Telehealth Can Effectively Treat Older Patients

Treat Older Patients

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Telehealth may help some older adults maintain their independence, but many clinicians say it cannot effectively treat older patients. Telehealth aims to make it easier for patients to access care from a distance by using technology such as video chat and remote health monitoring tools for check-ins and medication reminders. But only some clinicians see it as a viable option for treating their geriatric patients. In fact, only 16% of clinicians think telehealth is “very useful” or “somewhat useful” when treating older patients. It is likely because of the technology’s challenges for providers and geriatric patients. 

A study published in the Journal of Medical Internet Research in April 2019 found that physicians who have experience with end-of-life management are more likely than those without experience to recommend an EOL telemedicine program (TT) versus an in-person visit at home (HHA). The study included 469 primary care physicians across 37 states, and they were asked which type of care their patient preferred during an EOL encounter. In general, the majority of physicians agreed that both TTs and HHA programs should be used more often so that elderly patients have access to these services if needed.

A recent study suggests that despite some benefits, between 57 % and 61 percent doctors believe that the elderly are not receiving effective care via the use of telehealth. December 21, 2022, a recent survey was carried out by West Health and members of the Collaborative for Telehealth and Aging. It found that over 50% of physicians believe telehealth is not a good treatment option for people with chronic illnesses, suggesting a need for improvement. In the wake of the recent increase and growth of telehealth, the research on its clinical utility for various diseases and patients is increasing. A study, for instance, in October revealed how telehealth had facilitated access, plugged gaps in health equity, and showed huge potential for the future of telehealth for patients with mental illness.

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Telehealth for Adults with Chronic Conditions

Telehealth may be ideal for providing chronic care to older adults with heart disease, asthma, and diabetes, as these conditions can be managed at home through telemedicine programs. For example, patients with heart conditions may be able to manage their symptoms and medications through a telehealth tool like a heart health program. Telehealth can be useful for managing symptoms like pain or medical conditions like diabetes.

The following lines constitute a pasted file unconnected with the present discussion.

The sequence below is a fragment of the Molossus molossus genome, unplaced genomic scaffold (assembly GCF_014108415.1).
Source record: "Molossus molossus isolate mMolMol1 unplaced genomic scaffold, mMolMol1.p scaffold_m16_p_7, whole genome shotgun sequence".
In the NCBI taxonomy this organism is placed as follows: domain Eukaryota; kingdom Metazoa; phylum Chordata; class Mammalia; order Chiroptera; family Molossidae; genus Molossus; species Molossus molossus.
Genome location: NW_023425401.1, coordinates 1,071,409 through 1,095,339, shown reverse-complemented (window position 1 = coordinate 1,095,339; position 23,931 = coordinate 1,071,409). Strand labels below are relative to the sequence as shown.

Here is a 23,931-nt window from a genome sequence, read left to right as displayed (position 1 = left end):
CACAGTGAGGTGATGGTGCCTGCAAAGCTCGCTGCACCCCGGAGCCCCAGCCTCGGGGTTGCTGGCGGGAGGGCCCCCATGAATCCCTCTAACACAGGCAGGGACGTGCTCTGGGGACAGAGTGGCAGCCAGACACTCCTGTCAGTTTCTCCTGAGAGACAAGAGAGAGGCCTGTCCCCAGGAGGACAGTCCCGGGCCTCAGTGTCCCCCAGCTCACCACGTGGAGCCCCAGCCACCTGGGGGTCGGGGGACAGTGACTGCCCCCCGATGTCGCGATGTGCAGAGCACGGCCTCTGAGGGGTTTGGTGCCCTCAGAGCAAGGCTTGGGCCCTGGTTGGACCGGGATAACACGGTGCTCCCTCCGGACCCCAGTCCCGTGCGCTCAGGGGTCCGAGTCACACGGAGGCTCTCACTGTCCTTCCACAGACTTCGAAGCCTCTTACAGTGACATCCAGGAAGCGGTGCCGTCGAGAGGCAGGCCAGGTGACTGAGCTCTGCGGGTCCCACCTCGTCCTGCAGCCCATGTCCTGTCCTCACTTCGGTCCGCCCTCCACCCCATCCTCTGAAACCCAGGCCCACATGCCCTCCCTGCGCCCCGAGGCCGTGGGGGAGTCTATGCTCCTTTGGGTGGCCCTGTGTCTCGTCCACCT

Telehealth for Confirmed Dementia/Alzheimer’s

Telehealth can provide individuals with a better understanding of their disease and allow them to manage their symptoms at home. Some clinicians may also use a telehealth tool to confirm a diagnosis of dementia or Alzheimer’s.

Telehealth for “Functional” Conditions

Telehealth can also provide remote access to health programs that help manage “functional” conditions like asthma and arthritis. For example, a health program that helps manage asthma through medication reminders is a useful tool for those with the condition.

Telehealth for “Symptoms Only

Telehealth is also useful for managing symptoms in older adults with migraines, depression, and anxiety. Symptoms like these are difficult to treat effectively with medical care, and a telehealth tool can provide symptom relief for these conditions that impact older adults.

Telehealth for Routine Care

In addition to chronic conditions, some clinicians may also use telehealth to provide routine care. For example, telehealth can remind patients when they need to refill prescriptions, complete fitness activities, or manage dental issues.

What Would Clinicians Recommend to Their Patients?

In order to assess how often clinicians would recommend a telehealth program to their patients, the researchers surveyed the clinicians on their current recommendations. They also asked the clinicians to rate the benefits and drawbacks of using a telehealth program. Most clinicians (86%) reported that they recommend using a TT program to their patients. Similarly, most clinicians (80%) reported that they currently recommend using a TT program over an in-person encounter.

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What Clinicians Say is “Very Hard” or “Very Difficult” With Telehealth

For many conditions, using a telehealth tool poses few challenges for the clinician. However, clinicians report that using a TT program for chronic conditions like diabetes poses challenges for some of the essential parts of the care process—communication between patient and clinician and scheduling.

Hucu.ai is HIPPA compliant telehealth application. Physicians can access their patients through multiple communication sources like secure video conferences, texting, and audio calls. They can share their images, reports, and other documents through secure cloud-based data storage, which can be accessed from anywhere.

Conclusion

Telehealth is a promising technology that could offer great benefits for older adults. However, technology has both its benefits and challenges. Most clinicians report that telehealth is ineffective for treating older patients and can be difficult for clinicians to use. While it may be tempting for clinicians to turn to telehealth as a response to the challenges of treating older patients, it is crucial to consider the benefits and challenges of the technology before making the switch.

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